Skeleton! Tavern! Bracket! Carriage! Mantel! Table! Pigeon!
Clocks of course! All these are types of clocks that frequent the auction market, and we have sold many examples of each over our twenty-eight years.
Very simply these are clocks that display their inner workings. Usually they are in the form of a table-placed clock, standing on a plinth, protected, and viewed through a glass dome. The mechanics are deliberately arranged so that the movement can be observed. Sometimes skeleton clocks have architectural frames in the form of a famous building such as an historic cathedral or abbey. These architectural clocks can command excellent sums at auction.
TAVERN CLOCKS (also known as ‘Act of Parliament Clock’)
In 1797 an act passed by the English Parliament introduced a tax on every clock in ownership.
Therefore, clock owners either hid or disposed of their clocks, while taverns, inns and pubs became the location for obtaining the time. The tavern owners were happy to pay the tax providing the clocks were bringing in more customers to see the time and spend money at the bar. Tavern clocks were substantial wall-clocks, weight driven with large circular faces, so that customers could see the time easily.
The proportions of a tavern clock compared to other wall clocks make for a quirky unusual look and coupled with their historical context results in a buoyant market.
These lovely clocks are from the 17th and 18th Century and were made to be portable with a carry-handle at the top of the clock. The term ‘bracket’ came from the early weight driven versions, which needed to be mounted to a bracket on a wall so that the weights could suspend below the clock.
Later bracket clocks were spring-driven and did not have weights, but the term ‘bracket’ stuck for portable carrying clocks. Bracket clocks were generally made for wealthy owners who would travel to other residences, and so they are of high quality and made from fine materials such as ebony, ormolu, brass and tortoiseshell.
As the clocks were used in bedrooms before instant artificial illumination, they would often feature repeaters which strike the hours by moving a lever. To avoid waking up sleepers, the clock may also feature a ‘silent pull repeater’ to stop the hourly strike of the bell.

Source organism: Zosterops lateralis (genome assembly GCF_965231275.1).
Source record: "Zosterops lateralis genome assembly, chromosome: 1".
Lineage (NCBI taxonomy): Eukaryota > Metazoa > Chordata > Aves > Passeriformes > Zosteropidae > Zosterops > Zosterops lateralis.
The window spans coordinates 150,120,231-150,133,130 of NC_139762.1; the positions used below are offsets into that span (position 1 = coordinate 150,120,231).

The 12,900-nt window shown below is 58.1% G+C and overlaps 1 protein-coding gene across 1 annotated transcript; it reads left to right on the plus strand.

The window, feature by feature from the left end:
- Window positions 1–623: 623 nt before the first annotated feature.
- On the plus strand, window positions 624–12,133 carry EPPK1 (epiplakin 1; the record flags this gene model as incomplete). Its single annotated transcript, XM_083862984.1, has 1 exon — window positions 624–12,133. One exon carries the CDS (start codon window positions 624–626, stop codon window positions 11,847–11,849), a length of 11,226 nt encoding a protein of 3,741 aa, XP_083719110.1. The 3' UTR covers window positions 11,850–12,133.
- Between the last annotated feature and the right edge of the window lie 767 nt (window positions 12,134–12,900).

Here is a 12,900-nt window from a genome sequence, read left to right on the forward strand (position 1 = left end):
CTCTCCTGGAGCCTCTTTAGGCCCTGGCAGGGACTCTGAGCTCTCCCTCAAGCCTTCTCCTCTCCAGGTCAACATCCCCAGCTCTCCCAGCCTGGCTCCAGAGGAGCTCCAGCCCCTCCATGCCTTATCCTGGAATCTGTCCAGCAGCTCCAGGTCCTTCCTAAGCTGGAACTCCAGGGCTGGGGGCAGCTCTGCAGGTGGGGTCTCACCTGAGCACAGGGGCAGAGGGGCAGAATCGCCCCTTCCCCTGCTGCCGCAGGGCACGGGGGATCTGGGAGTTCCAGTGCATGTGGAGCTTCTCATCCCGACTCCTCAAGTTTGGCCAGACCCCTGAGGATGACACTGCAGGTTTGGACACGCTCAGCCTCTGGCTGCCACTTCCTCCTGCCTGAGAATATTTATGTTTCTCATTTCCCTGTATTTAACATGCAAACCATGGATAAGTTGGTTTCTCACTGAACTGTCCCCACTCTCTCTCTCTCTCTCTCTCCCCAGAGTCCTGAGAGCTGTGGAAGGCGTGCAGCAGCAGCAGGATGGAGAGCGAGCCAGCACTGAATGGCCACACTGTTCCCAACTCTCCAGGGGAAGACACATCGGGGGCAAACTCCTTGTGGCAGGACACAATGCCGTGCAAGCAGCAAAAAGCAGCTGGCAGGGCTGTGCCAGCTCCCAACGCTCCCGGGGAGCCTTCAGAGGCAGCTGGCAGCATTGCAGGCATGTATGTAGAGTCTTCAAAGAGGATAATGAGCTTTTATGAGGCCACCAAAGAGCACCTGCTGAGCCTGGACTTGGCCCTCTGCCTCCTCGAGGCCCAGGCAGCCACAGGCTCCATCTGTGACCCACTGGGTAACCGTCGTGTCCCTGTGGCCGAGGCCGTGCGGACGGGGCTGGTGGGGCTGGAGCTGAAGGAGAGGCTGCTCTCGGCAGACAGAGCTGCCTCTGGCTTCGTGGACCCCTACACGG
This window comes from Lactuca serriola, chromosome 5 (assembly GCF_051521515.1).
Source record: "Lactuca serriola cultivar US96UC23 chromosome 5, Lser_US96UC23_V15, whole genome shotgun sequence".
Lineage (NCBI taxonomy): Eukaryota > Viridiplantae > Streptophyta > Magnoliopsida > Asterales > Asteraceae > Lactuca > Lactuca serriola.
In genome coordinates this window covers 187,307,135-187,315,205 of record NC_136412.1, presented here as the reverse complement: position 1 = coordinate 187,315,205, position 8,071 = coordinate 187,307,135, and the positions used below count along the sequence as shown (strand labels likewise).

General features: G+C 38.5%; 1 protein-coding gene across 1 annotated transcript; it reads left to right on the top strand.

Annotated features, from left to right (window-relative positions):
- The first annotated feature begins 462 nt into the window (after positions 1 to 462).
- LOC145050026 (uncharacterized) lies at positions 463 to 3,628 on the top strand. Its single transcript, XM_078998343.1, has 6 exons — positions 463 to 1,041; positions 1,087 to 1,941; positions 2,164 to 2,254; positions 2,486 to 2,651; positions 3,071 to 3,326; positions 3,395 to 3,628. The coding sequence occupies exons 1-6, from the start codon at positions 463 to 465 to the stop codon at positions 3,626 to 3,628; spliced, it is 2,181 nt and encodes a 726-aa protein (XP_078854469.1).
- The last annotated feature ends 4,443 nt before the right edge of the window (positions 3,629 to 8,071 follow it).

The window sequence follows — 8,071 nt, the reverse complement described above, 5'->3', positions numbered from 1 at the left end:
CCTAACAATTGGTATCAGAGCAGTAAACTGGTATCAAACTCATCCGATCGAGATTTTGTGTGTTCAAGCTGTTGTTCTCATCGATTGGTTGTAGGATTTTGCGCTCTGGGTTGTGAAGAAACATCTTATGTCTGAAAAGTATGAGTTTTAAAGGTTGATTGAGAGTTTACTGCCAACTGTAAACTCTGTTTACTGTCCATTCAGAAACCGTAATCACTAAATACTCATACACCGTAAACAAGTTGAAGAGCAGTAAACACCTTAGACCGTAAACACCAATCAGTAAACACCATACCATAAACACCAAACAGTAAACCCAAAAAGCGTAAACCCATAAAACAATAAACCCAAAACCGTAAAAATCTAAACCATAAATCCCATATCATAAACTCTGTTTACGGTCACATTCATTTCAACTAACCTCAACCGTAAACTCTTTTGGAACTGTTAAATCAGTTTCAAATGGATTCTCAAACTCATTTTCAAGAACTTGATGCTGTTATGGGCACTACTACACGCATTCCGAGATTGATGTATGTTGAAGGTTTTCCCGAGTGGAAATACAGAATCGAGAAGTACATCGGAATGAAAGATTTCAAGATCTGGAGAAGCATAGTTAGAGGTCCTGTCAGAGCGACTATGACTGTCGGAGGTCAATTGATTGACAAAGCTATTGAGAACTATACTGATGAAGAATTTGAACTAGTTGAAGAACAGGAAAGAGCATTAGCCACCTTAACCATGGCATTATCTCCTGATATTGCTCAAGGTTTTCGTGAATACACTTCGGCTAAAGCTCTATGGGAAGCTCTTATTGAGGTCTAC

Bracket clocks are highly desirable and period examples can make fantastic sums at auction depending on the quality and the maker.
Many of us are familiar with these types of clocks as they were traditionally presented to employers retiring from long-service.
Carriage clocks were the successor to the bracket clock in that they were manufactured to be portable, but with the advantage of being smaller. They were first developed in France in the beginning of the 19th Century where they were originally called ‘Officer’s Clocks’. Cases are usually in brass and glass, but fine decorative examples can include enamelling or porcelain panels. Carriage clocks are characterised by a platform escapement which is usually viewable from a glass panel at the top of the clock. We encounter both French and British examples regularly in our auctions and they remain as popular with collectors as ever.
These timepieces come in all shapes and sizes but with the common purpose of displaying the time on a shelf or on the fire mantel. As opposed to bracket-clocks, mantel clocks do not have a handle for portability. Slate mantel clocks are very common in Wales, but mantel clocks can be in almost any material and have transcended every style, movement, and design period. Nineteenth century and Art Deco mantel clocks will often have separate side garniture in the form of vases or candleholders.
This is really a wider term for clocks through the centuries, that are not weight-driven. The most famous classic table clock is the Atmos by Jaeger-LeCoultre. Atmos clocks are driven by change in air-pressure and air temperature. They are design classics and highly collectable – we will be discussing Atmos clocks in detail tomorrow.
There are many other clocks that are collected and feature in our auctions on a regular basis including:
Vienna Clocks: elegant drop-dial pendulum wall clocks, often with carved detail and glazed frontage, not a strong market presently and so can be quite affordable for good examples
Vintage Railway / Office / Classroom clocks: hung to the wall, usually having circular dials, a good market presently and particularly when they have local retail names, advertising or stamped provenance to the dial such as GWR or GPO. Good fusee or twin-fusee movements are in most demand.
Clocking-on machines: once a staple of every industrial floor or office building, these can be collectable as they make an interesting addition to a quirky vintage interior
Travel clocks: small folding clocks, occasionally produced by collectable makers and can be in silver or even gold
Cuckoo clocks: from the Black Forest region of German or Switzerland, many of these are tourist reproductions but genuine period examples can command good sums at auction
Sun-dials: early sun-dials can be of huge interest and can make exciting prices
Water-clocks: whereby the time is measure by a regulated flow of liquid into a vessel. Rare clocks which can be of significant value.
Below is a selection of clocks we have sold at our salerooms in the recent auctions with prices noted.
Clocks can be valued free of charge without obligation. Please contact:
North Wales - Stephen Roberts firstname.lastname@example.org
South Wales - Philip Keith email@example.com
West Wales - Charles Hampshire firstname.lastname@example.org